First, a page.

Keys      About      Fact Sheets      Glossary      Larval Morphology      References

PLUTELLIDAE  -  Plutella xylostella (Linnaeus) *Non-Rep*


Yponomeutoidea: Plutellidae: Plutellinae: Plutella xylostella (Linnaeus)

Common names: diamondback moth

Synonyms: [too many to list; Moriuti (1986) details the taxonomy]; the diamondback moth was previously known as Plutella maculipennis.


Larval diagnosis (Summary)

  • Seven setae on A9
  • SD1 hairlike on A9
  • Abdominal L2 and L1 setae widely spaced
  • Abdominal crochets in a circle
  • Found on Brassicaceae and Capparaceae


Host/origin information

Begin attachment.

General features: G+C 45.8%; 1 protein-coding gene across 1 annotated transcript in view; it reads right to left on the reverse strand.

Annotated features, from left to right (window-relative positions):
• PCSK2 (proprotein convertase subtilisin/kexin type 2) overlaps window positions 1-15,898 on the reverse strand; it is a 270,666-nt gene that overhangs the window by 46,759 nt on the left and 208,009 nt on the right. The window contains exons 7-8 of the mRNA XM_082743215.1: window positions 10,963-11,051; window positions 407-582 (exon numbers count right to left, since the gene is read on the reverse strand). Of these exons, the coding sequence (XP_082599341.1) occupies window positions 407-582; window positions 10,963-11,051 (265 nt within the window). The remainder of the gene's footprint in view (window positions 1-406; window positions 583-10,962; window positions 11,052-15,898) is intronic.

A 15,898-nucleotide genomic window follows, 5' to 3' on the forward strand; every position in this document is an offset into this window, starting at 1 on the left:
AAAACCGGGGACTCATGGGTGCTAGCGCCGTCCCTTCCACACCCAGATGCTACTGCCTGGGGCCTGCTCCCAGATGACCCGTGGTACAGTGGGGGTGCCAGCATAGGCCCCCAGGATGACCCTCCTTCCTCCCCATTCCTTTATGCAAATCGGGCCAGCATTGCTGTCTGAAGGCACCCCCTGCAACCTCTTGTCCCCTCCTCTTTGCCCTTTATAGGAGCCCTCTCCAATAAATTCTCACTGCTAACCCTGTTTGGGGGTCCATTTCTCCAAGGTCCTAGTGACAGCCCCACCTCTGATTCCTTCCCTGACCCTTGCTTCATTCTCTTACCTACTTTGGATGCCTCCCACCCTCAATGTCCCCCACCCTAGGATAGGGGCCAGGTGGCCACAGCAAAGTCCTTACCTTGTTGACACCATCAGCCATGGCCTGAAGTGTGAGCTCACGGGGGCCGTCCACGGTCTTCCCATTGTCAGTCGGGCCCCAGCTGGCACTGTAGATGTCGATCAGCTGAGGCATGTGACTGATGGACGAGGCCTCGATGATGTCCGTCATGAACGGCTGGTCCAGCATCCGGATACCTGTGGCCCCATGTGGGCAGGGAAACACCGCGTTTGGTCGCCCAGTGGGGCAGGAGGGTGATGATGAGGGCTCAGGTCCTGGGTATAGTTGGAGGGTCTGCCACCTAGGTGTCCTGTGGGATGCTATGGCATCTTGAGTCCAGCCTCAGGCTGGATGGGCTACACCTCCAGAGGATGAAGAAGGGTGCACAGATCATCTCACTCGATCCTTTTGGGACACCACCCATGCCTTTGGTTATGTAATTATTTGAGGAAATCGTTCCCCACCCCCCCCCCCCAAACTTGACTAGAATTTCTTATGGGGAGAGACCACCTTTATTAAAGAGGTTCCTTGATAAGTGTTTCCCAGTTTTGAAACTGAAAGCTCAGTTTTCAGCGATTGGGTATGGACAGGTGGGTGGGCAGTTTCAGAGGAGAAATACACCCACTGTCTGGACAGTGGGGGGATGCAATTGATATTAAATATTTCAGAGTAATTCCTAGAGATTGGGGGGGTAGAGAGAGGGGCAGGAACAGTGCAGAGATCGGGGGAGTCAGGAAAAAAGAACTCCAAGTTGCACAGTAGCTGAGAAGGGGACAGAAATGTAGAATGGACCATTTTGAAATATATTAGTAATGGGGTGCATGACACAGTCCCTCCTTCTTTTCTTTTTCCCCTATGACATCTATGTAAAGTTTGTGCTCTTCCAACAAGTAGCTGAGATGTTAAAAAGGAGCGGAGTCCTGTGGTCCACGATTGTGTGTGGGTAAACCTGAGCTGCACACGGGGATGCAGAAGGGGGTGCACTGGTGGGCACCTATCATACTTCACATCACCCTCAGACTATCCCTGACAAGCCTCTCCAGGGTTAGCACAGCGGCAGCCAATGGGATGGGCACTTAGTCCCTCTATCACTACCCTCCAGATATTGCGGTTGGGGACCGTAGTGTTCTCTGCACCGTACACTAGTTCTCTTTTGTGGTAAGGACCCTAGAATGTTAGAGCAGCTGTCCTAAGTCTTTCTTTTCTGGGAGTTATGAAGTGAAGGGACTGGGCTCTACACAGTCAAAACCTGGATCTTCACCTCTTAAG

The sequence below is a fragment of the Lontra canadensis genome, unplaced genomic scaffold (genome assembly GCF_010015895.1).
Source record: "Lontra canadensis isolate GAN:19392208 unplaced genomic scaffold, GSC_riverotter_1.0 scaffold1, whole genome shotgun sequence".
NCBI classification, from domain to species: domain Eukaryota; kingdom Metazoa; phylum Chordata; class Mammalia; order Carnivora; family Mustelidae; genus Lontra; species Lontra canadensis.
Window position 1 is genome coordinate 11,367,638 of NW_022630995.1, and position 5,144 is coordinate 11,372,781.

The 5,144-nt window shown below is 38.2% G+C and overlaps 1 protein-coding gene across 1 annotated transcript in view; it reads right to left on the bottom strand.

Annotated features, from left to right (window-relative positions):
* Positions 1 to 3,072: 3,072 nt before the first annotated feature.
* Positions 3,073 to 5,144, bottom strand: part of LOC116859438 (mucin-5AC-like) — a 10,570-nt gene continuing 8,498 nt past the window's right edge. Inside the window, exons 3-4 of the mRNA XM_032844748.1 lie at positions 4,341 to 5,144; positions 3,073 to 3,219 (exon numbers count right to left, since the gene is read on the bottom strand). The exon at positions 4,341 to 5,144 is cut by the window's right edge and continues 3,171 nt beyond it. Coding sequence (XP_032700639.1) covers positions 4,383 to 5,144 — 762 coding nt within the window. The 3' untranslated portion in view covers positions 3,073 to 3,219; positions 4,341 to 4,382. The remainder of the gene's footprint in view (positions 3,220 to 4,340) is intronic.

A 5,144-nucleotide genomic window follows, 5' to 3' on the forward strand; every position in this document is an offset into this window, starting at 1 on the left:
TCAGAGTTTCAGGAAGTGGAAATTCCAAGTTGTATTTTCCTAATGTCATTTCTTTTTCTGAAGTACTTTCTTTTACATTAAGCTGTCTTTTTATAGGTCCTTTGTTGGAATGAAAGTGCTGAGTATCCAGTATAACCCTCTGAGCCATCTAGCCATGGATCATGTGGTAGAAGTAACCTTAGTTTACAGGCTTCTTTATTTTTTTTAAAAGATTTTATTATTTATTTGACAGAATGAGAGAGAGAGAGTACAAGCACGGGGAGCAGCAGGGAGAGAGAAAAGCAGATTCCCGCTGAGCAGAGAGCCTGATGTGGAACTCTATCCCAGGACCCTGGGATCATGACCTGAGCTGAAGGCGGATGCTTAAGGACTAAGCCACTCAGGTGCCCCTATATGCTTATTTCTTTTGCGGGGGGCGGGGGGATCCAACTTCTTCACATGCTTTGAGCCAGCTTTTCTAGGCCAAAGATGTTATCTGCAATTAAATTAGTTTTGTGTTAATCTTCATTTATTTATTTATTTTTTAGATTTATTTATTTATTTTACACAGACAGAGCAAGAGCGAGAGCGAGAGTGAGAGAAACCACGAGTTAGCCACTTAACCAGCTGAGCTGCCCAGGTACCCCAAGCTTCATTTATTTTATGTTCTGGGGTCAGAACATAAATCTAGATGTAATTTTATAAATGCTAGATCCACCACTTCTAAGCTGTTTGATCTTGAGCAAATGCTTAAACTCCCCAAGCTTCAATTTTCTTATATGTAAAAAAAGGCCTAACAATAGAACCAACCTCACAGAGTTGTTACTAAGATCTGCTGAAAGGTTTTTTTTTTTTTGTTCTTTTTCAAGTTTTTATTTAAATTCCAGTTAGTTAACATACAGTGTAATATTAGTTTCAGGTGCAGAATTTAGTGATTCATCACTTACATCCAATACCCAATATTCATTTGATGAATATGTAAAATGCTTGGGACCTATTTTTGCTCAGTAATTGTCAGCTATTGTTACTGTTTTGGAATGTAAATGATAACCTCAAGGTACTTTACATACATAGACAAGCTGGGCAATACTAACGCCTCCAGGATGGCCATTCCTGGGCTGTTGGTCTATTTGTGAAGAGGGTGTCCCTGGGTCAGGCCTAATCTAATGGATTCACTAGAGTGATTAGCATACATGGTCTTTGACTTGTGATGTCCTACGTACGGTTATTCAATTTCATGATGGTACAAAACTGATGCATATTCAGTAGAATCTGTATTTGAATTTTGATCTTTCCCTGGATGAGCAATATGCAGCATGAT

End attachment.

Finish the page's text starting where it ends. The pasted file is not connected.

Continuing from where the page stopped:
Larvae of P. xylostella are frequently intercepted on members of the Brassicaceae or Capparaceae from a number of countries. The most common origin/host combinations are listed here:

Origin Host(s)
ColombiaAster, Matthiola, Solidago
MexicoBrassica, Matthiola
PeruBrassica, Lactuca


Recorded distribution

A native of the Mediterranean region, P. xylostella has spread to every continent (except Antarctica) (Hill 1975).


Identification authority (Summary)

Because P. xylostella is cosmopolitan, orgin provides no clues. However, the host is helpful and identifications of the diamondback moth should be restricted to larvae associated with members of the Brassicaceae or Capparaceae. Similar species make species-level identification difficult in several regions; see the Detailed Information tab for details.